TE Gary Barnidge
Barnidge came from out of nowhere in 2015 as a 30-year-old journeyman to catch 79 passes for 1,043 yards and nine touchdowns for the Browns — from a combination of Josh McCown, Johnny Manziel, and Austin Davis at quarterback. He fell back to earth last season, registering 55 catches for 612 yards and two scores, but even with that drop-off, the past two years proved that he can produce when playing in a dysfunctional offense with a revolving door at quarterback. For a team looking for a true “Y” tight end, who’s capable of blocking in-line or running routes downfield to catch passes (a relative rarity these days), Barnidge could be a quality late-offseason pickup.
Best fits: After trading away Dwayne Allen, the Colts have an opening alongside Jack Doyle in their two-tight-end sets, and the Cowboys could be a great fit for the versatile veteran as a backup and insurance policy to Jason Witten. The Ravens are another option, down two tight ends this offseason after cutting Dennis Pitta (likely due to his hip injury) and losing Darren Waller (to a year-long substance-abuse suspension), and Barnidge might get a lot of targets in Kyle Shanahan’s tight-end-heavy passing game in San Francisco.
DL Jason Jones
Jones acquitted himself well for the Dolphins last year, registering 36 tackles, 3.5 sacks, 11.5 pressures, two pass deflections, and a blocked extra point in 14 games (including five starts). But when he was told he would be inactive for Miami’s wild-card playoff game against the Steelers, the nine-year veteran lineman requested a release (hoping to join another playoff squad), which was granted. Except no one picked Jones up, and he has yet to find a new team. Like Odrick, Jones could be a versatile depth addition on a number of defensive lines, and at 6-foot-5 and 278 pounds, he’s long and athletic, and when he’s playing with maximum effort he can be a disruptor up front.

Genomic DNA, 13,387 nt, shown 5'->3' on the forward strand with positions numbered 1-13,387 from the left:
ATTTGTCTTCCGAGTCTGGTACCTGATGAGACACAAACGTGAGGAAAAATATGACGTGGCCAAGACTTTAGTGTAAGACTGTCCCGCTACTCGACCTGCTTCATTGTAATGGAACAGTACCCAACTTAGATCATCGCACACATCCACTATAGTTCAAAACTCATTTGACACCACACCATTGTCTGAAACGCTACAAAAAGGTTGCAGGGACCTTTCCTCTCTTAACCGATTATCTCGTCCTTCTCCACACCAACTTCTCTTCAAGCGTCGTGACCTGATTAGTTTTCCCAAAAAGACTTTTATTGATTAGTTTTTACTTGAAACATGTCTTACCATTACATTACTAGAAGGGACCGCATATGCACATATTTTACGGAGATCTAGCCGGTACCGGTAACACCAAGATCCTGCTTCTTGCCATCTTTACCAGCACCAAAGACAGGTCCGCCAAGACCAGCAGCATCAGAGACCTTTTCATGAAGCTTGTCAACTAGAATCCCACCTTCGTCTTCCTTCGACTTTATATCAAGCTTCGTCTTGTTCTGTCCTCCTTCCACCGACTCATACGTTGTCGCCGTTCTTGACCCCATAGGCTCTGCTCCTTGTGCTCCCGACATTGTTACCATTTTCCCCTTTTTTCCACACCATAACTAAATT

Best fits: After losing Calais Campbell in free agency, the Cardinals could use some depth up front, and the Raiders, Giants, and Saints could all deploy a guy like Jones on both the outside and the interior.
S Corey Graham
The 31-year-old safety started every game over the past two years for Buffalo’s defense, racking up a combined 214 tackles, two sacks, 13 passes defensed, and three interceptions. The 11-year veteran missed too many tackles last year and his range isn’t what it used to be, but Graham did finish the year ranked 37th among safeties per Pro Football Focus.
Best fits: After losing Bradley McDougald in free agency, the Buccaneers could be an option. The Steelers could still bolster their depth at the safety spot by signing the veteran coverage man, as could the Titans, Broncos, and Redskins.